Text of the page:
Cold and flu season is approaching, and sometimes preschoolers come home sick, despite your best efforts. Here are some tips for taking care of your sick preschooler while remaining healthy yourself.
Understand the difference between a cold and the flu
Sometimes a cold and the flu can have similar symptoms. However, the common cold is not as serious as the flu, and often doesn’t require a visit to the doctor. If your child exhibits any of these symptoms, they may have the flu:
- A sudden fever
- Body aches, which may be severe
- Chills and shakes
- A dry cough and a sore throat
- Extreme fatigue
- Runny or stuffy nose
- Loss of appetite
Upset stomach, diarrhea, or vomiting are also possible. If your child’s fever lasts more than three or four days, they are having trouble breathing, a cough that won’t go away or gets worse, or ear pain, you may want to call their doctor. Stanford Children’s Health has more information about how to tell if your child’s illness could be something more serious.
Let your child rest
Rest is essential for helping your child’s body fight viruses. Encourage sleep by creating a quiet and comfortable environment. Depending on your child’s illness, a humidifier may help them to relax. Even when your child is awake, they should be resting as much as possible. Set up a bed on the couch and give your child a calming activity to work on, such as reading or coloring. Reduce screen time as much as possible, as they may get too engrossed in what they’re watching and ignore their body’s natural cues to rest. Some parents also like to set up several rest stations around the house to prevent their child from getting bored and cranky.
Come up with interesting but relaxing indoor activities
Even if your child has a cold, they may feel energetic and eager to resume their normal activities. While rest is important, a few enjoyable and calm activities can help your child keep their spirits up. Examples of low-energy indoor activities include puzzles, non-competitive board games, building toys, drawing, modeling with clay, and playing pretend with stuffed animals. Some parents also keep a stash of coloring books, puzzles, and quiet toys on hand that they bring out only on rainy days. These can be a good solution for keeping your child from getting bored during a sick day at home as well.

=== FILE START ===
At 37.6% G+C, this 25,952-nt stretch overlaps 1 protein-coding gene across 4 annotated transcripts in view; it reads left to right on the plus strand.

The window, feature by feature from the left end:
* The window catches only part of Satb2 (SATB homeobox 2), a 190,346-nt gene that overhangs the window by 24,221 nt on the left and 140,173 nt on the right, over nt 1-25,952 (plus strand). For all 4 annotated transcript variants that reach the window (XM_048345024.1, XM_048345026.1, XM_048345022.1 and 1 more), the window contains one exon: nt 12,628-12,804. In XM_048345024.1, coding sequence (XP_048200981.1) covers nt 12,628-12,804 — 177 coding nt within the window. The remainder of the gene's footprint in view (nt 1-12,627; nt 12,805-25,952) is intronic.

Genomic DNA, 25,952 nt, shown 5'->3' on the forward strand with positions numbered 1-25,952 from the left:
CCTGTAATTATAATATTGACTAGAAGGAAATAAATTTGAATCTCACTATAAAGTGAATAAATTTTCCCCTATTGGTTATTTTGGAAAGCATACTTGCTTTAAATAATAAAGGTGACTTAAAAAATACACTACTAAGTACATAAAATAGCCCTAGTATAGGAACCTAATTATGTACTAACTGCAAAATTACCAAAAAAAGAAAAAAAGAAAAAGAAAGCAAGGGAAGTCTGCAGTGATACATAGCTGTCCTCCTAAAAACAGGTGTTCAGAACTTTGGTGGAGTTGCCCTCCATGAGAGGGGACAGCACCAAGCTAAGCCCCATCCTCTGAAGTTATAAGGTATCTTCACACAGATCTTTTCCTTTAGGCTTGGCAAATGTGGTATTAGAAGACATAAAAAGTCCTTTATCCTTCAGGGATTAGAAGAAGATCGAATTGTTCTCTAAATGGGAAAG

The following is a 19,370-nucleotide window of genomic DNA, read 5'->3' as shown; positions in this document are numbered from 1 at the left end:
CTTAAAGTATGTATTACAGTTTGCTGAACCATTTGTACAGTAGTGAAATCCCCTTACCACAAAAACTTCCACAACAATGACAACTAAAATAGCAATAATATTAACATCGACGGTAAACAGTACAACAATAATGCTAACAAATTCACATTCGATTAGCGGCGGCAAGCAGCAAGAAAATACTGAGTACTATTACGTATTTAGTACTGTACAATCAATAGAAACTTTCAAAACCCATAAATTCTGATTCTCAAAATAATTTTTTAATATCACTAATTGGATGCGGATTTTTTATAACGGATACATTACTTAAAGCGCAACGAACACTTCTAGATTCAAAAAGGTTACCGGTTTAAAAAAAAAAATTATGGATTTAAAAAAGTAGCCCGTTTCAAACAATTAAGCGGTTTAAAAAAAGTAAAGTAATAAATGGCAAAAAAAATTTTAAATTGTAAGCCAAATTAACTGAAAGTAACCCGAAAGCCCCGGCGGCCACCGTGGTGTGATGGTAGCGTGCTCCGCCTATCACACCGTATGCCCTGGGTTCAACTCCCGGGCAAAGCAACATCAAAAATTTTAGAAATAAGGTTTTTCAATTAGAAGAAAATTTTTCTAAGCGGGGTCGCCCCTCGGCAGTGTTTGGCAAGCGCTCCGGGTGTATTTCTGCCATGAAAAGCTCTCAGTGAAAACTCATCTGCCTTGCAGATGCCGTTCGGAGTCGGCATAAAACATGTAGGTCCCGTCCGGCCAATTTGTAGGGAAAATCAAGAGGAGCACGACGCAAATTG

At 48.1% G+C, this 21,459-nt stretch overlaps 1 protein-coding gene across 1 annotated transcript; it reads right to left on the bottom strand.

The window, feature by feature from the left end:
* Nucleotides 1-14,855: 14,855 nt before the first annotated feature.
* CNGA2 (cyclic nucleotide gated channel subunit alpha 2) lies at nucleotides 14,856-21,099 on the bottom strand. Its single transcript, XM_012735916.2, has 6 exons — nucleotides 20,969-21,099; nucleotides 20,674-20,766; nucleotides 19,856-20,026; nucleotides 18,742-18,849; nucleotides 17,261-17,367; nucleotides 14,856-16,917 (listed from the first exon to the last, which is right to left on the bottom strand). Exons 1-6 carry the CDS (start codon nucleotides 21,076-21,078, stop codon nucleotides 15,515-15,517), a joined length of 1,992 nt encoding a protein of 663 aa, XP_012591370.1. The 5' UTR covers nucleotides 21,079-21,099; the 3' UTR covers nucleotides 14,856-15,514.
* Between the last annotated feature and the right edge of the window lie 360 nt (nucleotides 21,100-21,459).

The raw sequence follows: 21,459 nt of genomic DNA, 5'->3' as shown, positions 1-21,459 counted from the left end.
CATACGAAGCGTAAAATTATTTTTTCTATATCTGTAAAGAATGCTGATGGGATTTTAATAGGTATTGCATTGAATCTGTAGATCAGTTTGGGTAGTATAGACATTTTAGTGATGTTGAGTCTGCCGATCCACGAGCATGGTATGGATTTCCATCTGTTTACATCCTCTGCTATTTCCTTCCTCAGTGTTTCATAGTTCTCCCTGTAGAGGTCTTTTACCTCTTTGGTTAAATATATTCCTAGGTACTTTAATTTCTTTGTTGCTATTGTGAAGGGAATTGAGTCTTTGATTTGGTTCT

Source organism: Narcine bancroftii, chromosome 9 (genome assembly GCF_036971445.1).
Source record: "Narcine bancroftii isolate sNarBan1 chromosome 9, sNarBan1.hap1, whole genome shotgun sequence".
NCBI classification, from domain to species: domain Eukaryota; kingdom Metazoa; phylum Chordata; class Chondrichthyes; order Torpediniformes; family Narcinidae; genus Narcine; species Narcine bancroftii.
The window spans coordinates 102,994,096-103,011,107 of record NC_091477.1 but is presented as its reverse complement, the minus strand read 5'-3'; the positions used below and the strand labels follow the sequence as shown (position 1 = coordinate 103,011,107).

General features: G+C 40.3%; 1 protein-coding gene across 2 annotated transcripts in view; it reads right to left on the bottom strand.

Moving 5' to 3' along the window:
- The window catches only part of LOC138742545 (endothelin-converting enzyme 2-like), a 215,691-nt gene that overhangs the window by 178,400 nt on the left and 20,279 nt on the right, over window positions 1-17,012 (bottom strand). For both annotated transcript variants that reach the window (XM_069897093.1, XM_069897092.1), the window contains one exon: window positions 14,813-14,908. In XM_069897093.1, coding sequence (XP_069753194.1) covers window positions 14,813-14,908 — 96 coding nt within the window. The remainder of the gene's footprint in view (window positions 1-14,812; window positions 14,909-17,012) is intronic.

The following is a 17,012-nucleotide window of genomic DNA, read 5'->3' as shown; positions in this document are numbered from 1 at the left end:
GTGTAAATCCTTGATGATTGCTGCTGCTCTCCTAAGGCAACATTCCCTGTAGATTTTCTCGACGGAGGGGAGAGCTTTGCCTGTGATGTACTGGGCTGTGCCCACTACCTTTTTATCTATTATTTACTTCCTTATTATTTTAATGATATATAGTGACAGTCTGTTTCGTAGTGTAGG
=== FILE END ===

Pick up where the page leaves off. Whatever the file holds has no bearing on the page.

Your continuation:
Help your child take their medicine
Pediatrician Dr. Tanya Altmann says, “Talk about ‘medicine time’ like it’s an enjoyable thing. Kids can pick up on negative tone and body language.” Some antibiotics come in child-approved flavors such as grape and banana, while some pharmacies will add these flavors in free of charge. You may also want to give your child some measure of control over taking their medicine, such as offering them either a spoon or a small cup. This way, they may feel more confident and less afraid of the medicine. Explaining to your child that the medicine will help them feel better is another way to include them in the process and help them feel that they are an active participant. Young children love to feel involved, and giving them small amounts of control and influence over their medicine can go a long way.
Give your child plenty of fluids
Along with rest and medicine, ensuring your child stays well-hydrated is an important factor in healing. If your child doesn’t want to drink water, you can offer non-citrus fruit juice diluted with water to reduce the sugar. An oral rehydration solution such as Pedialyte is a quick way to replenish your child’s fluids and electrolytes after vomiting or diarrhea. Popsicles and clear soups are other sources of hydration to help your child get better.
Make cuddle time a priority
Your child will likely need comfort when they’re sick, and may even be a bit scared. Giving your child plenty of cuddles and attention will help them feel more comfortable and relaxed. This can also be an ideal opportunity to teach your child ways to prevent the spread of germs, such as coughing and sneezing into their elbow, and washing their hands frequently. If you can’t give your child physical affection, ensure that your child knows you’re nearby if they need you, and offer their favorite stuffed animals or comfort items.
Take care of yourself too
Even if your child’s illness is mild, you may be concerned or stressed about their wellbeing. This is perfectly natural, but it’s important to ensure you keep your own health in mind as well. Make sure you are getting enough sleep, eating plenty of fruits and vegetables, and finding ways to reduce your stress. You may want to cancel social engagements or delegate certain errands to other members of the household. Not only can this help prevent the spread of germs, but it can also give you a chance to relax and reduce your own chances of becoming sick.
Sometimes, despite the best precautions, your child can catch a bug and come home sick. However, with these tips, you can help take care of your sick preschooler and get them on the road to recovery.